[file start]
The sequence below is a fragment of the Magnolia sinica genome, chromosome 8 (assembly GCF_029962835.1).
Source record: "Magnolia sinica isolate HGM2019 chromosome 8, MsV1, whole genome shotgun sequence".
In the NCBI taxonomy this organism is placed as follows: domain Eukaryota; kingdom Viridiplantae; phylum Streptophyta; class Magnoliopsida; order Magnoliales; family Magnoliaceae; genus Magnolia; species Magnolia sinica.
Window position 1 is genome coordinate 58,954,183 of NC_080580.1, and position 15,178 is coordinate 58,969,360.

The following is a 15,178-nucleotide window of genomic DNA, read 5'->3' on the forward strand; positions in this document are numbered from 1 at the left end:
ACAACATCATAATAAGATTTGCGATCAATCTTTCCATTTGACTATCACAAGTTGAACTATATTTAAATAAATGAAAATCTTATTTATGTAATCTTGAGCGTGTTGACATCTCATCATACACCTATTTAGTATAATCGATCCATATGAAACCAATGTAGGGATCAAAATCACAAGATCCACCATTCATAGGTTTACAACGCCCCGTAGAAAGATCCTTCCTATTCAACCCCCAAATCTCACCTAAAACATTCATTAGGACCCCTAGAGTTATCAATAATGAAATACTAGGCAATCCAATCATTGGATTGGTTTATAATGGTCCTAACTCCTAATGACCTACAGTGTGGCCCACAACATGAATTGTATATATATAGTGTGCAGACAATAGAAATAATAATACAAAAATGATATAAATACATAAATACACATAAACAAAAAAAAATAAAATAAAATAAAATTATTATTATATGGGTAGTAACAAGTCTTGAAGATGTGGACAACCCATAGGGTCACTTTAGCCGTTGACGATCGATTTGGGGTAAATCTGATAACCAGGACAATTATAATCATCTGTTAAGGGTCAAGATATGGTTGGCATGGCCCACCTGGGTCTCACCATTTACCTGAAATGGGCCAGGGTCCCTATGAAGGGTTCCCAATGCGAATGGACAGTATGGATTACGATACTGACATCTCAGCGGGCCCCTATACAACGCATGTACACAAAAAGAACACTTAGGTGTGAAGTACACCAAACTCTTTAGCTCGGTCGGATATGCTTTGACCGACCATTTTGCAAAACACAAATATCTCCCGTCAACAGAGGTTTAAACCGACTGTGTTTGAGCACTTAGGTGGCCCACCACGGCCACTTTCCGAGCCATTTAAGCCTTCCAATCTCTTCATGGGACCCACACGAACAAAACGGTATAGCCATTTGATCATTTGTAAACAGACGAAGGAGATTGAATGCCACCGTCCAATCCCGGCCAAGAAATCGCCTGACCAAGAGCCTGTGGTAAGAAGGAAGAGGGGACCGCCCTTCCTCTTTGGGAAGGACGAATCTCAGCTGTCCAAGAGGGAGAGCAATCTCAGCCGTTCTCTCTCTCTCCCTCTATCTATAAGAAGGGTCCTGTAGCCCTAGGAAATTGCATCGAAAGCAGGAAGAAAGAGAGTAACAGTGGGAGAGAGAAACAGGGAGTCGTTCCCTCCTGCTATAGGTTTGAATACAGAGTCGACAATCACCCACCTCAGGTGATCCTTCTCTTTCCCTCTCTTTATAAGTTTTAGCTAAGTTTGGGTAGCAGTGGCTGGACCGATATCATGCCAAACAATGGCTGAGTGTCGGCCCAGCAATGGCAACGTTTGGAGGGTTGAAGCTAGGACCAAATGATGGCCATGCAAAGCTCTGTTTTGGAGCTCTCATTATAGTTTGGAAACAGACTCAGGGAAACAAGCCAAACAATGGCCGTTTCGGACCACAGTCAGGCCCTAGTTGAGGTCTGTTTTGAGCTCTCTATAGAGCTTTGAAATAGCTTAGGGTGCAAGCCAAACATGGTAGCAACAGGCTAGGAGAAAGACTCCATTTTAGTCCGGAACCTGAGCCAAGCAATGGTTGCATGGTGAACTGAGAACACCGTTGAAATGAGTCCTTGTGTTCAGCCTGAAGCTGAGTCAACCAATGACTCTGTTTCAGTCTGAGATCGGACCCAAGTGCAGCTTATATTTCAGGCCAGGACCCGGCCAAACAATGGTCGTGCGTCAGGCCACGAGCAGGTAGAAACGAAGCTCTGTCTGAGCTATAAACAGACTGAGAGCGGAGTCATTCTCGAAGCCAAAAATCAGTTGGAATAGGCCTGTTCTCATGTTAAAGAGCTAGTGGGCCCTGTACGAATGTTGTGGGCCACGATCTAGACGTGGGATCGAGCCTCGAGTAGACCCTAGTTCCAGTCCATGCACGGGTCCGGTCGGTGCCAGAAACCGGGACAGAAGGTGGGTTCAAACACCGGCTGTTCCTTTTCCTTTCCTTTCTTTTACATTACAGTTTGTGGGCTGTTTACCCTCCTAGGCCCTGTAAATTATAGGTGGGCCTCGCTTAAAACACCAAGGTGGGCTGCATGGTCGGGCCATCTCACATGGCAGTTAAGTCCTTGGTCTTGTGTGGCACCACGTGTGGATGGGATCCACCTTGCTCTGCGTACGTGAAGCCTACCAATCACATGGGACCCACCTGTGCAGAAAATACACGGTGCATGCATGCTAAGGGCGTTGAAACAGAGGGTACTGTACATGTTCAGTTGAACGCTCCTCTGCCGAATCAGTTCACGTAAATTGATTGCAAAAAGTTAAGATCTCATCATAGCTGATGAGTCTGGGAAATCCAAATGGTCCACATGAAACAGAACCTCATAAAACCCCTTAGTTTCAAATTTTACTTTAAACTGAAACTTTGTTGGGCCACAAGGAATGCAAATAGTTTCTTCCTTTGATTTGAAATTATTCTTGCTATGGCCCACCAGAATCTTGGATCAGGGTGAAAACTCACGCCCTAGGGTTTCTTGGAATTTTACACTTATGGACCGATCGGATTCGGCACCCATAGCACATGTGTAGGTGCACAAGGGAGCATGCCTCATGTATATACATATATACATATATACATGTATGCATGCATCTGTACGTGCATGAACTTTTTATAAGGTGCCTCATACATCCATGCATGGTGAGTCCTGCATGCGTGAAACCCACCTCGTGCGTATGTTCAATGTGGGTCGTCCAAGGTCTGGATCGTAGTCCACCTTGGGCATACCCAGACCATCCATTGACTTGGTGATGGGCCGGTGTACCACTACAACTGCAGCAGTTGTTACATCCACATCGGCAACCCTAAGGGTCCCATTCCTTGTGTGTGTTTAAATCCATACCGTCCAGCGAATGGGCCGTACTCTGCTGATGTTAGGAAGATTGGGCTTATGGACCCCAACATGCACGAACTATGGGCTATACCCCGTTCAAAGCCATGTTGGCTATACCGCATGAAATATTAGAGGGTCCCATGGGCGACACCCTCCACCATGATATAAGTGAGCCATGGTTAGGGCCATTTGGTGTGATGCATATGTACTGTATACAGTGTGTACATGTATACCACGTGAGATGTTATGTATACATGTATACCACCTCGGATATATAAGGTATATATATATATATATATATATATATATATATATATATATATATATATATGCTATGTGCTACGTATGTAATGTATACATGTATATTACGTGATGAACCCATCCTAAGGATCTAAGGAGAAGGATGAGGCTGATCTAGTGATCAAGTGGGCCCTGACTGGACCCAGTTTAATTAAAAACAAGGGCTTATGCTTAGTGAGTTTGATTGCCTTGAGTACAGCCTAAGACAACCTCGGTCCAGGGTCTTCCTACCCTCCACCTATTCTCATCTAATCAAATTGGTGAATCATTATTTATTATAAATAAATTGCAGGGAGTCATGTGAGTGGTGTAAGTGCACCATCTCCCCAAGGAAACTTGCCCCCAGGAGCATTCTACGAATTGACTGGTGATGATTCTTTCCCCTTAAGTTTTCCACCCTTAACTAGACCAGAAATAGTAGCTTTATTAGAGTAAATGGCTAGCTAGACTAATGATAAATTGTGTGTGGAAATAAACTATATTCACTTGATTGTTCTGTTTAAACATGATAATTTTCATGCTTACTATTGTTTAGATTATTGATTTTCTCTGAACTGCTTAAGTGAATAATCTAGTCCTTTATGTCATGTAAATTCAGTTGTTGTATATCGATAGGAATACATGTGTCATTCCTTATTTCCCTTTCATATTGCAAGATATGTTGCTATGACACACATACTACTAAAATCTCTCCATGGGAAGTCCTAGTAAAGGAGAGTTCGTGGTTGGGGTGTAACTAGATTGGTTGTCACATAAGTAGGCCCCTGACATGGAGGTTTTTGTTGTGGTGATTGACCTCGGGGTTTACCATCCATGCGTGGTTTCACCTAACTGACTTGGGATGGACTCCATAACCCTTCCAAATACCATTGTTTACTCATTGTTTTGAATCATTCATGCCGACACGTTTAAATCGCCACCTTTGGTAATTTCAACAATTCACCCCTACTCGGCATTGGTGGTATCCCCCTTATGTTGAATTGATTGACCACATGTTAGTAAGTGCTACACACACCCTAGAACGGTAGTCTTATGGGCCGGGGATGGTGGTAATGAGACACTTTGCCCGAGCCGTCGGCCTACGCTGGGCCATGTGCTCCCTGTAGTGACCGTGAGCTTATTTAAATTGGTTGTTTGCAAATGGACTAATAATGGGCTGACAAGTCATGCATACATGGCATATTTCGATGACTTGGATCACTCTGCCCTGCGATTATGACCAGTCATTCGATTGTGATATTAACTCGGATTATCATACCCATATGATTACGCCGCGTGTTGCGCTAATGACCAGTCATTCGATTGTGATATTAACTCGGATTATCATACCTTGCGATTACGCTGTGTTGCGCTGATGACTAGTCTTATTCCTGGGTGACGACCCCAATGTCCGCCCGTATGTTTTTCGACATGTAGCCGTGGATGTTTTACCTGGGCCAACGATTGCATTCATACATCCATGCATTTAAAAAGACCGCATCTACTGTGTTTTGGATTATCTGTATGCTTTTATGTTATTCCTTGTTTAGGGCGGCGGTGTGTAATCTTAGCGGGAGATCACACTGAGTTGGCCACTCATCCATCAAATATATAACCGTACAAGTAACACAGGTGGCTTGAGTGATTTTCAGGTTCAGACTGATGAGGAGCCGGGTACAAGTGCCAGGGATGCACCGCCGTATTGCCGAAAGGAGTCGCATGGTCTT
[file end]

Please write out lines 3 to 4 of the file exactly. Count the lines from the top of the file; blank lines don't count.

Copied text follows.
In the NCBI taxonomy this organism is placed as follows: domain Eukaryota; kingdom Viridiplantae; phylum Streptophyta; class Magnoliopsida; order Magnoliales; family Magnoliaceae; genus Magnolia; species Magnolia sinica.
Window position 1 is genome coordinate 58,954,183 of NC_080580.1, and position 15,178 is coordinate 58,969,360.